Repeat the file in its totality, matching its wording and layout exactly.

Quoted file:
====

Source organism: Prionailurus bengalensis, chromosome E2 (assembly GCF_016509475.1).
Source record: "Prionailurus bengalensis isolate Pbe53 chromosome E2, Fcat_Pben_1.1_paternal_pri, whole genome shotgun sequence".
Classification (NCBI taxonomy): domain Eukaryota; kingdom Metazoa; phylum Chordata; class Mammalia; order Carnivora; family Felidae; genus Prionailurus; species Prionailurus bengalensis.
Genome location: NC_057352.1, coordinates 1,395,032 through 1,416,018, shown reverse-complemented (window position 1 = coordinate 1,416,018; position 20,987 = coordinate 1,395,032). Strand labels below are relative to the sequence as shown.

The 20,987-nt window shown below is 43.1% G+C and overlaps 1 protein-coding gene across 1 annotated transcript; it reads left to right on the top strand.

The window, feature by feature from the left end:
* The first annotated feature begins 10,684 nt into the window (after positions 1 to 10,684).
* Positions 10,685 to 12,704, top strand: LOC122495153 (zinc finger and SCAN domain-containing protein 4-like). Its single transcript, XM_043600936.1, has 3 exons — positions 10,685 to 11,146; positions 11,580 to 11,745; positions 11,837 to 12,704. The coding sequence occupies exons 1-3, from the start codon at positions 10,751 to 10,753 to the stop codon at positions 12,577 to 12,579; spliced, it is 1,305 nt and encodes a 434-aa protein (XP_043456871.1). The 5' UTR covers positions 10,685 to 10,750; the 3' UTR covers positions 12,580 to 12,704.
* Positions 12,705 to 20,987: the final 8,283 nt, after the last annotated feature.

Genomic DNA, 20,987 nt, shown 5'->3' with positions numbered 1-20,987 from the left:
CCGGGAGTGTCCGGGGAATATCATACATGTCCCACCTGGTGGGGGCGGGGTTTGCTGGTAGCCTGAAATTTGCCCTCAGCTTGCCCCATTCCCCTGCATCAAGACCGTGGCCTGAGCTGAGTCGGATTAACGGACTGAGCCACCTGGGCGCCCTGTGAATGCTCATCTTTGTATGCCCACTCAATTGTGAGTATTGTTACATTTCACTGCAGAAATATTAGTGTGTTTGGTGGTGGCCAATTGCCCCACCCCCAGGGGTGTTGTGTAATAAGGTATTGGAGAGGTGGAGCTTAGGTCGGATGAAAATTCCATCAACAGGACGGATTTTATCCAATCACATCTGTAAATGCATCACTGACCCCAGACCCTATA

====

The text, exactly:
Source organism: Prionailurus bengalensis, chromosome E2 (assembly GCF_016509475.1).
Source record: "Prionailurus bengalensis isolate Pbe53 chromosome E2, Fcat_Pben_1.1_paternal_pri, whole genome shotgun sequence".
Classification (NCBI taxonomy): domain Eukaryota; kingdom Metazoa; phylum Chordata; class Mammalia; order Carnivora; family Felidae; genus Prionailurus; species Prionailurus bengalensis.
Genome location: NC_057352.1, coordinates 1,395,032 through 1,416,018, shown reverse-complemented (window position 1 = coordinate 1,416,018; position 20,987 = coordinate 1,395,032). Strand labels below are relative to the sequence as shown.

The 20,987-nt window shown below is 43.1% G+C and overlaps 1 protein-coding gene across 1 annotated transcript; it reads left to right on the top strand.

The window, feature by feature from the left end:
* The first annotated feature begins 10,684 nt into the window (after positions 1 to 10,684).
* Positions 10,685 to 12,704, top strand: LOC122495153 (zinc finger and SCAN domain-containing protein 4-like). Its single transcript, XM_043600936.1, has 3 exons — positions 10,685 to 11,146; positions 11,580 to 11,745; positions 11,837 to 12,704. The coding sequence occupies exons 1-3, from the start codon at positions 10,751 to 10,753 to the stop codon at positions 12,577 to 12,579; spliced, it is 1,305 nt and encodes a 434-aa protein (XP_043456871.1). The 5' UTR covers positions 10,685 to 10,750; the 3' UTR covers positions 12,580 to 12,704.
* Positions 12,705 to 20,987: the final 8,283 nt, after the last annotated feature.

Genomic DNA, 20,987 nt, shown 5'->3' with positions numbered 1-20,987 from the left:
CCGGGAGTGTCCGGGGAATATCATACATGTCCCACCTGGTGGGGGCGGGGTTTGCTGGTAGCCTGAAATTTGCCCTCAGCTTGCCCCATTCCCCTGCATCAAGACCGTGGCCTGAGCTGAGTCGGATTAACGGACTGAGCCACCTGGGCGCCCTGTGAATGCTCATCTTTGTATGCCCACTCAATTGTGAGTATTGTTACATTTCACTGCAGAAATATTAGTGTGTTTGGTGGTGGCCAATTGCCCCACCCCCAGGGGTGTTGTGTAATAAGGTATTGGAGAGGTGGAGCTTAGGTCGGATGAAAATTCCATCAACAGGACGGATTTTATCCAATCACATCTGTAAATGCATCACTGACCCCAGACCCTATA